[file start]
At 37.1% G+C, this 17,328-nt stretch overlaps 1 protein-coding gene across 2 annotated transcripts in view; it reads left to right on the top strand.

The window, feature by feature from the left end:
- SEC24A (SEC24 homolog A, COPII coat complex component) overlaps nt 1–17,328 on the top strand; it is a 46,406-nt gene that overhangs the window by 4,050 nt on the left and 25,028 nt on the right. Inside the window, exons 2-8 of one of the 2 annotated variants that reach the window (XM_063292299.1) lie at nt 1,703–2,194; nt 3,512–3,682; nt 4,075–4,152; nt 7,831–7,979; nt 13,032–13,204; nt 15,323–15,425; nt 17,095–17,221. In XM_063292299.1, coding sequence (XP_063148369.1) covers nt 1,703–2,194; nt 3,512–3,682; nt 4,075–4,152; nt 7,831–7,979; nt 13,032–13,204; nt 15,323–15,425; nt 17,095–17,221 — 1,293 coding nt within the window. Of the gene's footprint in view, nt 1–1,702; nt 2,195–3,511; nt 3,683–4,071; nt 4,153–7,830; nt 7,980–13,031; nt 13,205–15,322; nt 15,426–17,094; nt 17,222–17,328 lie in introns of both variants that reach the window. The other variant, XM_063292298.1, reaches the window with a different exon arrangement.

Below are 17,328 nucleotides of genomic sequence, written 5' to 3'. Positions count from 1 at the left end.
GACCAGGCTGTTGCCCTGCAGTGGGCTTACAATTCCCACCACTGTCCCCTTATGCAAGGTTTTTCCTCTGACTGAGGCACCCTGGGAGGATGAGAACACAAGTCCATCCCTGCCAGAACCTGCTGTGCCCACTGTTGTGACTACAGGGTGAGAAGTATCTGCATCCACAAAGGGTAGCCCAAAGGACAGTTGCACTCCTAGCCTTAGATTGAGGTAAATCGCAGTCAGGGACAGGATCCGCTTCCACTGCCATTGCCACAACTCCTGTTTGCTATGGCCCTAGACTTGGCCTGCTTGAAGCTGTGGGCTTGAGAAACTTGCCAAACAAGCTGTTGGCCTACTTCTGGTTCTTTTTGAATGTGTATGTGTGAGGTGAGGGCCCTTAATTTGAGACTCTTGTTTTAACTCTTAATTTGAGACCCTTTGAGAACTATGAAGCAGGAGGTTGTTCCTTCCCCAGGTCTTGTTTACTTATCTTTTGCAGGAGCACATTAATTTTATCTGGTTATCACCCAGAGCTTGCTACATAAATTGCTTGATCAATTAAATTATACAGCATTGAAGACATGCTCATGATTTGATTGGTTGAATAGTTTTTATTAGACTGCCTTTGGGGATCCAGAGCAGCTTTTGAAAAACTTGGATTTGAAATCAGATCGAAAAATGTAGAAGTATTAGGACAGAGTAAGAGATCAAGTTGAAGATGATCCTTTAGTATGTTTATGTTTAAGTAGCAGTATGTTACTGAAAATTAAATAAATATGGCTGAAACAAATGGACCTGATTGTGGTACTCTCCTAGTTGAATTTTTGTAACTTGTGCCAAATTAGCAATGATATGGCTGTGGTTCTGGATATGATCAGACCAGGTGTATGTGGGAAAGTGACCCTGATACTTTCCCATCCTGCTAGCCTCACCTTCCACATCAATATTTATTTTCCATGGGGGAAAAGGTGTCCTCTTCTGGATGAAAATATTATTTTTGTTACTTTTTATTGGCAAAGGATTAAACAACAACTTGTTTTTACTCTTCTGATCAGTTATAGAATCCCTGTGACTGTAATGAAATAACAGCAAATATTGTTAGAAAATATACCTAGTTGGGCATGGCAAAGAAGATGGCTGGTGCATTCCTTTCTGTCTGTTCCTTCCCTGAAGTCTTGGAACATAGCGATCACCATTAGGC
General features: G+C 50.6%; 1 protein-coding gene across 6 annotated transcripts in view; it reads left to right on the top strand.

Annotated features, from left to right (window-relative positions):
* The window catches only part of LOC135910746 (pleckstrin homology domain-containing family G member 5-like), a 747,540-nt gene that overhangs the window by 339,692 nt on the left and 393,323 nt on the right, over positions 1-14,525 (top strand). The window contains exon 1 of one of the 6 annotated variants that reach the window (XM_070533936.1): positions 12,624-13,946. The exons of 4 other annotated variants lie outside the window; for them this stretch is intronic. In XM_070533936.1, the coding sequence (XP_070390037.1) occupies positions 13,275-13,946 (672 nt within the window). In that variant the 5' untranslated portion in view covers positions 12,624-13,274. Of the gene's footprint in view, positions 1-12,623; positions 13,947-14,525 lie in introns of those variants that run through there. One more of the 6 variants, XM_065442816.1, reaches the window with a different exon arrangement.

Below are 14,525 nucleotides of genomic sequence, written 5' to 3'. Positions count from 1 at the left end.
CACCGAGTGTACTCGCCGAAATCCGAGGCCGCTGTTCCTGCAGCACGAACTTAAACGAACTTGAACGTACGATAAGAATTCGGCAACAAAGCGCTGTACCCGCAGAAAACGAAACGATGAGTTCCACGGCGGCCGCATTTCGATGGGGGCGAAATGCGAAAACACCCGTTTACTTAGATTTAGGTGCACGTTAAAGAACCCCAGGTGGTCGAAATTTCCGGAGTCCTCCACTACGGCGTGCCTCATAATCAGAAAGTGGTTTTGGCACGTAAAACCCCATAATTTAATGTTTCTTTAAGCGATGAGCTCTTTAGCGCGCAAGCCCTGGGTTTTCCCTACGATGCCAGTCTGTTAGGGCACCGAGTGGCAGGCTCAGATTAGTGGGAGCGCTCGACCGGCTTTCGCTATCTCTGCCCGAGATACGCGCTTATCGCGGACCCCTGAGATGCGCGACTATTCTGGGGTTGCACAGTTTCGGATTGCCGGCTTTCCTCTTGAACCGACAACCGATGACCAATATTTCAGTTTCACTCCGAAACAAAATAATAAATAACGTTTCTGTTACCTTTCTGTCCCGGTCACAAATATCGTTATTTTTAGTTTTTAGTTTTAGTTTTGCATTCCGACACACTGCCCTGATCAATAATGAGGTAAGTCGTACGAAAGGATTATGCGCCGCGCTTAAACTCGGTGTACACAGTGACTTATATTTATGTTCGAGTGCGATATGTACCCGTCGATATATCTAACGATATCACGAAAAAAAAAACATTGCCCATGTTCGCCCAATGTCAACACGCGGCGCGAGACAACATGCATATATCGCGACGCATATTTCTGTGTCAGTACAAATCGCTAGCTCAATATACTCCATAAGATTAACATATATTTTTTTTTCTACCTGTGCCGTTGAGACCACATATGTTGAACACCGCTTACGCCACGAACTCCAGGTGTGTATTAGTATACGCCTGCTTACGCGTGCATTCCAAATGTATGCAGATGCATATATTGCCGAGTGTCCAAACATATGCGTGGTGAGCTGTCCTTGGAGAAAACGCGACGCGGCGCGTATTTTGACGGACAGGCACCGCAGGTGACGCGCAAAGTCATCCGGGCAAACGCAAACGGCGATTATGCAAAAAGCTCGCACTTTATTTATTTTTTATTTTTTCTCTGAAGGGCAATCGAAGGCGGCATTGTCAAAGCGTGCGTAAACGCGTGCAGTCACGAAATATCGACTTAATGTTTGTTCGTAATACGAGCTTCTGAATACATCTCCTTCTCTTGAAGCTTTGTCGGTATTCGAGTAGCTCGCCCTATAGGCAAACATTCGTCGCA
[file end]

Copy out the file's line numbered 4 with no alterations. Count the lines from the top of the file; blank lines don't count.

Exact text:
Below are 17,328 nucleotides of genomic sequence, written 5' to 3'. Positions count from 1 at the left end.